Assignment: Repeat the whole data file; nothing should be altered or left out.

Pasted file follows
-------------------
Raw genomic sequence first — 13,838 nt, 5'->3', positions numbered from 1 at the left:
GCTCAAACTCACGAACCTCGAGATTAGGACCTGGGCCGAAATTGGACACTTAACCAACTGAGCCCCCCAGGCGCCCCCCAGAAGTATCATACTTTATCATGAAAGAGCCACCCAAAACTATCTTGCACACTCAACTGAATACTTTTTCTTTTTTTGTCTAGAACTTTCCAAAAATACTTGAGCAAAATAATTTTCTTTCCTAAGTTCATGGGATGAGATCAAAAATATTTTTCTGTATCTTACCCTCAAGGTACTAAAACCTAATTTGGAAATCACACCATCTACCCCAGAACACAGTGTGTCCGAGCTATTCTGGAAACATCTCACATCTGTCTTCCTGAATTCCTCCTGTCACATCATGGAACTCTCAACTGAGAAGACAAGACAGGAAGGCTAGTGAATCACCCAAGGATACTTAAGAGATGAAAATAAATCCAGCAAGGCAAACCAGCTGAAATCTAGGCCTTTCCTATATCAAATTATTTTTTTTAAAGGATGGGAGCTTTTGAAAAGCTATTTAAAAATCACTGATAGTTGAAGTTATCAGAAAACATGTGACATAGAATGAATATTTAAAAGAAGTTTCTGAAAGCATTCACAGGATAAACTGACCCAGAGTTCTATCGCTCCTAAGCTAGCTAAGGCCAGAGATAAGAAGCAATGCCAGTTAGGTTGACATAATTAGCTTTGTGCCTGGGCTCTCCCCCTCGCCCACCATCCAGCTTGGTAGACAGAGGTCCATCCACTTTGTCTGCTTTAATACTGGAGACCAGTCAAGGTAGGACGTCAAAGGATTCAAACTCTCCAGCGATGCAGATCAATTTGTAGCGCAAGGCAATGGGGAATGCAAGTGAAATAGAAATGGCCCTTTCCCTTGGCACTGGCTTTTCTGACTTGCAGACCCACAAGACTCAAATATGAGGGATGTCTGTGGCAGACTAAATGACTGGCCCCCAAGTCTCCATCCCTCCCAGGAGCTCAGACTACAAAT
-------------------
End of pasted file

Raw genomic sequence first — 13,838 nt, 5'->3', positions numbered from 1 at the left:
GCTCAAACTCACGAACCTCGAGATTAGGACCTGGGCCGAAATTGGACACTTAACCAACTGAGCCCCCCAGGCGCCCCCCAGAAGTATCATACTTTATCATGAAAGAGCCACCCAAAACTATCTTGCACACTCAACTGAATACTTTTTCTTTTTTTGTCTAGAACTTTCCAAAAATACTTGAGCAAAATAATTTTCTTTCCTAAGTTCATGGGATGAGATCAAAAATATTTTTCTGTATCTTACCCTCAAGGTACTAAAACCTAATTTGGAAATCACACCATCTACCCCAGAACACAGTGTGTCCGAGCTATTCTGGAAACATCTCACATCTGTCTTCCTGAATTCCTCCTGTCACATCATGGAACTCTCAACTGAGAAGACAAGACAGGAAGGCTAGTGAATCACCCAAGGATACTTAAGAGATGAAAATAAATCCAGCAAGGCAAACCAGCTGAAATCTAGGCCTTTCCTATATCAAATTATTTTTTTTAAAGGATGGGAGCTTTTGAAAAGCTATTTAAAAATCACTGATAGTTGAAGTTATCAGAAAACATGTGACATAGAATGAATATTTAAAAGAAGTTTCTGAAAGCATTCACAGGATAAACTGACCCAGAGTTCTATCGCTCCTAAGCTAGCTAAGGCCAGAGATAAGAAGCAATGCCAGTTAGGTTGACATAATTAGCTTTGTGCCTGGGCTCTCCCCCTCGCCCACCATCCAGCTTGGTAGACAGAGGTCCATCCACTTTGTCTGCTTTAATACTGGAGACCAGTCAAGGTAGGACGTCAAAGGATTCAAACTCTCCAGCGATGCAGATCAATTTGTAGCGCAAGGCAATGGGGAATGCAAGTGAAATAGAAATGGCCCTTTCCCTTGGCACTGGCTTTTCTGACTTGCAGACCCACAAGACTCAAATATGAGGGATGTCTGTGGCAGACTAAATGACTGGCCCCCAAGTCTCCATCCCTCCCAGGAGCTCAGACTACAAAT